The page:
Have you been public about your health stuff? How has that gone for you? I’d love to hear about it in the comments!

*It’s frustrating that I can’t tell you what the book is. I want to so badly, but that would defeat the purpose of having a pseudonym here.


When friends have chronic illnesses too

August 8, 2017

The first couple of years in my chronic pain support group, I got a lot of knowledge and support from the group. But now, what I get out of the group more than anything else is friends who understand.

It started slowly, with a couple of conversations after the group ended. Eventually, two of us decided to get together. Then we kept hanging out. That emboldened me, so I invited another potential friend to hang out. Then another. I haven’t stayed friends with all of them, but the ones I have kept in touch with are now valued friendships.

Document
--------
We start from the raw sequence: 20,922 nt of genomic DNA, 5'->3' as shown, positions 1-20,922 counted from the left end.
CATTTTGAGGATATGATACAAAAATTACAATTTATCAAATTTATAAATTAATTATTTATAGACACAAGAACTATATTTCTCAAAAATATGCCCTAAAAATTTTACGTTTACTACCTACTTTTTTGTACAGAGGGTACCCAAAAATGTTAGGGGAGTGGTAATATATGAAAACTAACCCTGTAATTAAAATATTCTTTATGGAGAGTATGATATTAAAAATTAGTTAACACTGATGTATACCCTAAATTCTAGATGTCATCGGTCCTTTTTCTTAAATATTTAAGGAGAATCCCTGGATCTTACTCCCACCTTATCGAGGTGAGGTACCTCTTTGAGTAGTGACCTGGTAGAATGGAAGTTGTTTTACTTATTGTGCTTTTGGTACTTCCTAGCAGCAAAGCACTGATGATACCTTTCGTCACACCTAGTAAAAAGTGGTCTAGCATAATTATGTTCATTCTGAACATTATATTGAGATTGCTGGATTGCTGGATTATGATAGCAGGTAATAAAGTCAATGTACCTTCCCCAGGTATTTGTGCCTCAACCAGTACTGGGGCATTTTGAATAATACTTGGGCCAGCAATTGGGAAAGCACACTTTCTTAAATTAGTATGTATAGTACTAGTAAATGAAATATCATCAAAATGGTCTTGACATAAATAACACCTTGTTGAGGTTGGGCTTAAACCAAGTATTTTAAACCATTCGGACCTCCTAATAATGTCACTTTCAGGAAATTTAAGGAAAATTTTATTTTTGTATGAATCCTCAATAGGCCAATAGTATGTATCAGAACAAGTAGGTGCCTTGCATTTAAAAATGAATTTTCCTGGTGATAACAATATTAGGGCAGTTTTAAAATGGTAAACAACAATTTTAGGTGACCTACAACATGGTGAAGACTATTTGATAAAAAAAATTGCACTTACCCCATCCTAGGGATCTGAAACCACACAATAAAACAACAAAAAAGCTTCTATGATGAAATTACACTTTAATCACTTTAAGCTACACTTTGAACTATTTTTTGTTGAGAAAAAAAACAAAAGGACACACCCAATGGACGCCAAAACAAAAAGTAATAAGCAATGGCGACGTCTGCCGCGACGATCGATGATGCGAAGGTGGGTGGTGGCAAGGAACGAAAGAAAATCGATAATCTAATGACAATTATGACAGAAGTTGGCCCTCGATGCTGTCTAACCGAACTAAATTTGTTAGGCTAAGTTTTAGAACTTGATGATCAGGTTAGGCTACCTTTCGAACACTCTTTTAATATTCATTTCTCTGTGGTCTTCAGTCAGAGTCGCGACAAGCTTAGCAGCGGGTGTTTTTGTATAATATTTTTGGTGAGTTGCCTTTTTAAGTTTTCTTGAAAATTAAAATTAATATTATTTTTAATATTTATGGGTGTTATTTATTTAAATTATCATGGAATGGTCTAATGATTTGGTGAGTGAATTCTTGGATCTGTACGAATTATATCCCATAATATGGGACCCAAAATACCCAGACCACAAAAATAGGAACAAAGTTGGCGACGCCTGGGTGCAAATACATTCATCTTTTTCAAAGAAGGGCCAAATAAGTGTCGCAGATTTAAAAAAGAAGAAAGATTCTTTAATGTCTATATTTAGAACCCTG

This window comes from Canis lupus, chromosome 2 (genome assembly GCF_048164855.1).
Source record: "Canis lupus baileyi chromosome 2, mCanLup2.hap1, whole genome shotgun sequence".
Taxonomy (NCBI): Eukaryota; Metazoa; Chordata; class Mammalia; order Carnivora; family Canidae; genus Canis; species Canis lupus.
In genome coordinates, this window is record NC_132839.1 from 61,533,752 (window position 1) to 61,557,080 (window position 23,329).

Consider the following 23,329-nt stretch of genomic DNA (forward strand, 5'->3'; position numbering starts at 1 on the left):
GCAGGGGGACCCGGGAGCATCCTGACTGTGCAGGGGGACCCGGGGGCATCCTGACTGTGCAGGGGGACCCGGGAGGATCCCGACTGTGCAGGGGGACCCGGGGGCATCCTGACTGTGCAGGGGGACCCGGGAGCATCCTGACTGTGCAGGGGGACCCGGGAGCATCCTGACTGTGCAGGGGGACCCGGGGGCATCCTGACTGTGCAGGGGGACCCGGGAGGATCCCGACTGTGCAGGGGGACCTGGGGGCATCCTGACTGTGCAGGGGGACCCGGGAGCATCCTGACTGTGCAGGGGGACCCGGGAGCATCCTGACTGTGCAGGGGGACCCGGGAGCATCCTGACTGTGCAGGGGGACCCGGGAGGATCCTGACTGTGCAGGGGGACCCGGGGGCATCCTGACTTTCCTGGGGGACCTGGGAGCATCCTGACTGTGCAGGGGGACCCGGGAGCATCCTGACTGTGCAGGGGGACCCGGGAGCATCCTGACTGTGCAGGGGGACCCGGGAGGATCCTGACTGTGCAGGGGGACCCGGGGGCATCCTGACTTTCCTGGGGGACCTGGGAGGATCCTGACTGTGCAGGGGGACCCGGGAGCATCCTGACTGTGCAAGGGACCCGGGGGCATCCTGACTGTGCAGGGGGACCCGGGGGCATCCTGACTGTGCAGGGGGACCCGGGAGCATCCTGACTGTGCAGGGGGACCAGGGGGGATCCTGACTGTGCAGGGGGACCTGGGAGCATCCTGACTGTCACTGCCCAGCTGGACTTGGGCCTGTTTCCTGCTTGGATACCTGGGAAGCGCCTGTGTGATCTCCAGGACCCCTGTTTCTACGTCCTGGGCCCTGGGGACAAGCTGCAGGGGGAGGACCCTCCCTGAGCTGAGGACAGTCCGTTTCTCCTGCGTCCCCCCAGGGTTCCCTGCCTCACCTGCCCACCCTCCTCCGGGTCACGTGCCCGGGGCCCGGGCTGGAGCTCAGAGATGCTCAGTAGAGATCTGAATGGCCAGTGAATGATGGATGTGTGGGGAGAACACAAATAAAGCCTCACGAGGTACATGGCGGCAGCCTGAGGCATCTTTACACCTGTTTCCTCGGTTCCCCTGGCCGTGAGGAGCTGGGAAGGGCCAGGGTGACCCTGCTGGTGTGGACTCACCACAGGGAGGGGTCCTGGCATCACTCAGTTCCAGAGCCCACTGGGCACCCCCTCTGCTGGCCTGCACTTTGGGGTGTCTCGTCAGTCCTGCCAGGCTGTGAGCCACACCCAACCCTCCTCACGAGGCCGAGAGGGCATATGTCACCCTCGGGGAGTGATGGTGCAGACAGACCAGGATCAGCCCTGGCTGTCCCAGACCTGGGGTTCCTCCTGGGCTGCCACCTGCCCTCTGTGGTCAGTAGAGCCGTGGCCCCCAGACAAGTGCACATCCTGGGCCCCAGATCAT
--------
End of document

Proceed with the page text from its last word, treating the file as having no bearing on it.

It’s not all rosy. Having friends with chronic illnesses can present its own challenges. We cancel on each other constantly. I invited a group over to my place. 6 were going to come. 2 showed up. Everyone else didn’t feel up to it at the last minute.

And speaking of logistics, it’s so great to have people to hang out with on a weekday! Being home so much can be isolating. Not working is lonely and makes me feel unproductive. Having a place to go and someone to see, even just once or twice a month, makes a huge difference.

Now on the flip side, when I’ve been the one to not show up because I don’t feel well, I know they understand. I don’t have to explain, make excuses, or apologize. It’s totally fine. And that’s awesome.